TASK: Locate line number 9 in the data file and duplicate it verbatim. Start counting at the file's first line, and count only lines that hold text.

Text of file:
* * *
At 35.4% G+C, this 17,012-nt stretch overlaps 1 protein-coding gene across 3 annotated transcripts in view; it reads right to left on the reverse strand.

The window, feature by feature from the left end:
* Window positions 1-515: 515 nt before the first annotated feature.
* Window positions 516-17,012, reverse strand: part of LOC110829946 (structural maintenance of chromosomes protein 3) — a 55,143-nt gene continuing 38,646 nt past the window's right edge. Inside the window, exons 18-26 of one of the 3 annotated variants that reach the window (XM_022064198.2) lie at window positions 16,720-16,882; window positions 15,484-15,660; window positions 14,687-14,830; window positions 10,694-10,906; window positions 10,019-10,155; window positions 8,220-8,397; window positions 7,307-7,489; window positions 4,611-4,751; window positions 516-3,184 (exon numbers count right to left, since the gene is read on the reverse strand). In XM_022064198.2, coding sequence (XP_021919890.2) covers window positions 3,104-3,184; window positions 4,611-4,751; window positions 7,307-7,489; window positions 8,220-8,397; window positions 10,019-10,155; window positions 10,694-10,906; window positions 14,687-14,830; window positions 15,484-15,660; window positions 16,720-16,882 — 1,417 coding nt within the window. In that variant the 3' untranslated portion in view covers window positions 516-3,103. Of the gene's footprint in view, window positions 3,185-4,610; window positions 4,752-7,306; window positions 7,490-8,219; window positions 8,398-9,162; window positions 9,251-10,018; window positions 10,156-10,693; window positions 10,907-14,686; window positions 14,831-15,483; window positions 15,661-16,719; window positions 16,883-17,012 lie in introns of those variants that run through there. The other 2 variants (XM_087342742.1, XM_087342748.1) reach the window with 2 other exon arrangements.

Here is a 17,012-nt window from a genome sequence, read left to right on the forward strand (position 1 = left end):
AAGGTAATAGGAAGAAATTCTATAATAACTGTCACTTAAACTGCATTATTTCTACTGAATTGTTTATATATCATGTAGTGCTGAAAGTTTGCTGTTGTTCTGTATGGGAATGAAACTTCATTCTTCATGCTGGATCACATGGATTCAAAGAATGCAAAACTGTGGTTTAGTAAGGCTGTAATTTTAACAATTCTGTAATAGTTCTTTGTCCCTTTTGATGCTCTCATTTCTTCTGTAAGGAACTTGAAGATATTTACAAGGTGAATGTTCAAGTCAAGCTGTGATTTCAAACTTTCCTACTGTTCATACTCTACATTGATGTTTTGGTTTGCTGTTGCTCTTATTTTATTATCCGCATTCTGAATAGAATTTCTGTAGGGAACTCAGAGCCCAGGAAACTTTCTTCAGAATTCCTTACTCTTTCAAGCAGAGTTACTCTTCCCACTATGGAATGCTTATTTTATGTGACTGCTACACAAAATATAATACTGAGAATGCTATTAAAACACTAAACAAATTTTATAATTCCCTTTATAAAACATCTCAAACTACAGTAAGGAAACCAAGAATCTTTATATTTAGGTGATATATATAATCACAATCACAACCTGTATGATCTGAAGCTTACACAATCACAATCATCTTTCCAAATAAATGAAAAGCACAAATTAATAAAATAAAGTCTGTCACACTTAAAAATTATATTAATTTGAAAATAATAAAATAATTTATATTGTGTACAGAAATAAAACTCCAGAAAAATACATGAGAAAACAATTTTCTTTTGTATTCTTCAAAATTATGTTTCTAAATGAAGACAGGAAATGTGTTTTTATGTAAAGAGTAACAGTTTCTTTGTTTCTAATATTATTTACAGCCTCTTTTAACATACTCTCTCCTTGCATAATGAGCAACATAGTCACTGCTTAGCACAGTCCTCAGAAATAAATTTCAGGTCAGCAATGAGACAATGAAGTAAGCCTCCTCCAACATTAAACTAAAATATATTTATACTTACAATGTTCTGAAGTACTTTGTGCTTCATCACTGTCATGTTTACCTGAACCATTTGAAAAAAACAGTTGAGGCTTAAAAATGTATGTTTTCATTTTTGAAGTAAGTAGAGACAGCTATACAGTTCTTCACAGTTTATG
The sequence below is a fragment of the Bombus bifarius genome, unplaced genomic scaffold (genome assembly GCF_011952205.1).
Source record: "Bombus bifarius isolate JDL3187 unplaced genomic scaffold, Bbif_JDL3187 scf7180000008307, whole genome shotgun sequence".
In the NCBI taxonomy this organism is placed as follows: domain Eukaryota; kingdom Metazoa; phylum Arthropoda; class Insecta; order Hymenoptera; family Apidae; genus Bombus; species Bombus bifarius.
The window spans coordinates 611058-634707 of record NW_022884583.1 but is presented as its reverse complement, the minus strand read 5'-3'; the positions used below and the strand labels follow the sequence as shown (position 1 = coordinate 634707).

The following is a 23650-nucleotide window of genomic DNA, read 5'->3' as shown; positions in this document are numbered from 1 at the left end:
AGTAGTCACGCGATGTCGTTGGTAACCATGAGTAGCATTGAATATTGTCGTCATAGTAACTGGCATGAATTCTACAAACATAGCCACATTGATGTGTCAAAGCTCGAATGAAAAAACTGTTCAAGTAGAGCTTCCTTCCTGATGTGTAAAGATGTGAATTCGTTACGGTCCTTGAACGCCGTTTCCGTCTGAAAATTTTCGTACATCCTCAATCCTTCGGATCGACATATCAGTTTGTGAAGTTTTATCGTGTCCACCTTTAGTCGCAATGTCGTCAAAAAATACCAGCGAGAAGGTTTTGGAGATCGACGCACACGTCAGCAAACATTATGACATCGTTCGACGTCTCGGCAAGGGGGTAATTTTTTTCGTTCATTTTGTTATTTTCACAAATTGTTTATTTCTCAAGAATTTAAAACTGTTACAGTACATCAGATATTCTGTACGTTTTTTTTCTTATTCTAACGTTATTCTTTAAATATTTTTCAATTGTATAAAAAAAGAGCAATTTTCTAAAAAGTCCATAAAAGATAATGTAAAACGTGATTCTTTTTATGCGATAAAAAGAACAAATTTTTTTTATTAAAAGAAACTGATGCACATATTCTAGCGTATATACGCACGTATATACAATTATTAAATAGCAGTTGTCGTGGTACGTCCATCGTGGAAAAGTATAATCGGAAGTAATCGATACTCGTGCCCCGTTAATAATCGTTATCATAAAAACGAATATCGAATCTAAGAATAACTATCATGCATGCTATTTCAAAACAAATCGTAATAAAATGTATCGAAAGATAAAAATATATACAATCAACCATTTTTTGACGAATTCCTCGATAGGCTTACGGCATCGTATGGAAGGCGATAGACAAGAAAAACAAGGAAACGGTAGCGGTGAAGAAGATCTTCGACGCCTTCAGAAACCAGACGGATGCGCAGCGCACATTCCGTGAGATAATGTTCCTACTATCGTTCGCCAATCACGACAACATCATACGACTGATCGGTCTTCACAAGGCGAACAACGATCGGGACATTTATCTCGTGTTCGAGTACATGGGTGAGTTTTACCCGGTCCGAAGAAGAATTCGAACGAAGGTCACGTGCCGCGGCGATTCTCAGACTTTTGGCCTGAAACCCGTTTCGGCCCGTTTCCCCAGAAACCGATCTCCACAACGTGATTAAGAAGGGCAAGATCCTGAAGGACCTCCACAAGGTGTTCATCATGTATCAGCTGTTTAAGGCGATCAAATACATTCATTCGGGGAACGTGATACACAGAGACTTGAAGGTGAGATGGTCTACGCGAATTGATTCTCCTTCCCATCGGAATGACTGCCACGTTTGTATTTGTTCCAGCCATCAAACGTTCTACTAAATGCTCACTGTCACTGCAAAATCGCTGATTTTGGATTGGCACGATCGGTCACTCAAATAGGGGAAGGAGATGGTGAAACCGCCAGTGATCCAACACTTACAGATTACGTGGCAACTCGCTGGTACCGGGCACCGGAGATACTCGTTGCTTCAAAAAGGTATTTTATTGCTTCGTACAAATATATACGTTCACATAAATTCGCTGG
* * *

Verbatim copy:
In the NCBI taxonomy this organism is placed as follows: domain Eukaryota; kingdom Metazoa; phylum Arthropoda; class Insecta; order Hymenoptera; family Apidae; genus Bombus; species Bombus bifarius.